Are American expats required to file a U.S. tax return?
Updated: May 16, 2022
Generally, American citizens who live and/or work outside of U.S. may not know that they are required to file an U.S. individual income tax return or not.
Here is a list of six reasons that indicate whether or not you are required to file an individual income tax return. The list below is only a few items from the many reasons why someone should file a U.S. tax return.
1. Are you a US citizen or a permanent resident? If your answer is yes, then you are subject to US income tax filing, no matter where you live, if your worldwide gross income is at least equal to the threshold amount for your filing status and age. The income threshold depends on your filing status, age, and/or if you are dependent of a taxpayer or not. Do I need to file a tax return?
Believe it or not, but many Americans expats think that they are not required to file a tax return because their foreign earned income is less than the maximum exclusion under the FEIE or the foreign tax rate is higher than the US one. No - you must file to benefit for the exclusion and/or the FTC.
2. If you expatriated (Renounced your US citizenship or Long Term Permanent Residency), you must file the year of the repatriation and all tax returns are due immediately prior to the expatriation to take effect.
Under the IR-2019-151, the IRS announces new procedures relief for expatriated Americans. Provided that the taxpayer's tax liability does not exceed a total of $25,000 for the six years in question, the taxpayer is relieved from paying U.S. taxes. Penalties and interest will not be assessed for eligible individuals who meet all 6 prong tests and use this relief procedure.
3. If your net self-employment income is at least $400, then generally yes must file a tax return and you are subject to FICA/Medicare.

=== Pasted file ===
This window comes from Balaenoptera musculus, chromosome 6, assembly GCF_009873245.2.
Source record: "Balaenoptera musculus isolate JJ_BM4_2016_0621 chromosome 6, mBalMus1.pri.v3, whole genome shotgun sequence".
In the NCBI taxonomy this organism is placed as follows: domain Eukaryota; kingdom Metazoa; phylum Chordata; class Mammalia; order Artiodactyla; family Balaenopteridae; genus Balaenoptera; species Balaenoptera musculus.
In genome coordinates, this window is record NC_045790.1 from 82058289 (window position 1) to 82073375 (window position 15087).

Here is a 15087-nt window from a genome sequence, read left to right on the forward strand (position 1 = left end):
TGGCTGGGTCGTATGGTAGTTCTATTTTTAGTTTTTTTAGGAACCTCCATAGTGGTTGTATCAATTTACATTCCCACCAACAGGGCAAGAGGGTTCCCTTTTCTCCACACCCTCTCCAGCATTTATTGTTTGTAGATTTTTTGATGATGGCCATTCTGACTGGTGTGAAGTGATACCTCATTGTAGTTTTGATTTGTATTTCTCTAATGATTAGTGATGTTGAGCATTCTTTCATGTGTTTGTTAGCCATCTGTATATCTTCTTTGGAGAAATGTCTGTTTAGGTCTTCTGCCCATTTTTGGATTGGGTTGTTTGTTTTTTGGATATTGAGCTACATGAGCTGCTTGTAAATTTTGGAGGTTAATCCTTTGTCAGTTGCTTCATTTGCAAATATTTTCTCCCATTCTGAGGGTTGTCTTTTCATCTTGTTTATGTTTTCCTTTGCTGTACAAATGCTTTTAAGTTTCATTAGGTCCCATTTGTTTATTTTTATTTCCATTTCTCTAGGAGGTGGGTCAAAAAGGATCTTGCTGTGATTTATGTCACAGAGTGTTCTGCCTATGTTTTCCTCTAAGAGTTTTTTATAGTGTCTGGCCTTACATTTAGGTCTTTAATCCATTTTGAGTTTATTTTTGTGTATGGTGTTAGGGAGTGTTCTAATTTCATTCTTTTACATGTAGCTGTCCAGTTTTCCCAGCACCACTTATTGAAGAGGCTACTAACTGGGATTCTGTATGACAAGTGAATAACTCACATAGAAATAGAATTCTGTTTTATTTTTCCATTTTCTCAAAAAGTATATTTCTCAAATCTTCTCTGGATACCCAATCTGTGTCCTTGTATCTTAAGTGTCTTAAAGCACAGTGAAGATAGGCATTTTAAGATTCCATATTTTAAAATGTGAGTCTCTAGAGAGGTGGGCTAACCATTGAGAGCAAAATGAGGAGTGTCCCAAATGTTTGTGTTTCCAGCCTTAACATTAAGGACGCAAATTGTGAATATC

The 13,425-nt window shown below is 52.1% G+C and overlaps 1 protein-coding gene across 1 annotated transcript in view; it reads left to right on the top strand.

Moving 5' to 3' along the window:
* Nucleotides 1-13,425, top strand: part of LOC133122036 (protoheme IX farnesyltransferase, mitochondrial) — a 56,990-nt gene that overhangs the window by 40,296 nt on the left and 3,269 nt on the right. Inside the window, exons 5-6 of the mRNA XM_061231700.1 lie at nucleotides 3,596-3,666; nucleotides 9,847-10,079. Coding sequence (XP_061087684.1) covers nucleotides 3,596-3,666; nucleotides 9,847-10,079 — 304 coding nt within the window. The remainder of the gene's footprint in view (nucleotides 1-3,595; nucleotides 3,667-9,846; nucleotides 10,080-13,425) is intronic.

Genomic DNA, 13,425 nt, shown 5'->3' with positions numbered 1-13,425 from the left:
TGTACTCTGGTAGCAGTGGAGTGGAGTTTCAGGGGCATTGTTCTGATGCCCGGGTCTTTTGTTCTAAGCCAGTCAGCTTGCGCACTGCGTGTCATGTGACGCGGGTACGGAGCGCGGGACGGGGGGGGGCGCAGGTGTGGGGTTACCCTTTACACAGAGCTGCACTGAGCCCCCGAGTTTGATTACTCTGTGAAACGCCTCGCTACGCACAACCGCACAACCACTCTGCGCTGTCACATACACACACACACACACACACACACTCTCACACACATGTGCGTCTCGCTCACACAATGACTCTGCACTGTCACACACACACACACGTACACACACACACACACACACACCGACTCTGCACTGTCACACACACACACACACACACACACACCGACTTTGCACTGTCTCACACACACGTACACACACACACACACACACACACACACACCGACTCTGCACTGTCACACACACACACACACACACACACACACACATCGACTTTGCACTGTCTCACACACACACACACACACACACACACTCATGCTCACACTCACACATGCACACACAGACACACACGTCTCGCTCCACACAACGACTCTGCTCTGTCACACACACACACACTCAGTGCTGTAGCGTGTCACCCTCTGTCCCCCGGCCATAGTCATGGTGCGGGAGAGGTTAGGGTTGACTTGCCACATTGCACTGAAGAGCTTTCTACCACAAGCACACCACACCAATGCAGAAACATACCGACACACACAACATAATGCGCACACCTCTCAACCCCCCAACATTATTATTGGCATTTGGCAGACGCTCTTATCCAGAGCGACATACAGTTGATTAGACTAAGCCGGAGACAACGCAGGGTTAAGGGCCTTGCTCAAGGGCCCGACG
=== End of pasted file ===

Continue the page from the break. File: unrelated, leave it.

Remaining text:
But if you a resident in a country where the US has a Totalization agreement (social security agreement) then you may be exempted from US SE tax if you are required to and you contribute to the foreign country system. Here is the list of countries the United States has social security agreements with.
4. If you are not a US citizen or green card holder, if you are married to a US citizen and previously elected (6013(g)) to be a US resident while living overseas, you must a file a joint tax return with your united states citizen or permanent resident spouse unless the election 6013(g) is revoked. Both spouses worldwide income must be reported the joint U.S. income tax return.
Yes, once the election to file a joint return is made with a nonresident spouse, a joint return must be filed unless revoked. Of course, this is assuming you are required to file a return with you.
5. A US tax non-resident must file a US income tax return if s/he has US source income. An existing tax treaty can be utilized to exempt certain income from taxation if applicable, and certain conditions met.
6. If income tax is withheld from your U.S. compensation and you received an official annual IRS statement/form, then there is a sign that the IRS is expecting a tax return to be filed. If you have not submitted a tax return, the IRS may compute a substitute return based on your wages and income reported to the internal revenue service. For most missed reporting of 1099-B, the IRS will not take into consideration your basis if they are assess tax. So, it is important that you check what the IRS says and your records prior to paying any tax liabilities.
The Internal Revenue Services may send you a tax notice that generally requires a response within 30 days.
Is there any penalty for noncompliance?
The penalties for not filing a US income tax return may be substantial if you owe taxes and have not filed your tax returns on time. Generally, there is no statute of limitations if you didn't file a tax return with the IRS for that year. See our FAQs page for the failure to file penalties for various late or non-filed tax and disclosure forms such as FBAR, forms 8938, 5471, 352, etc.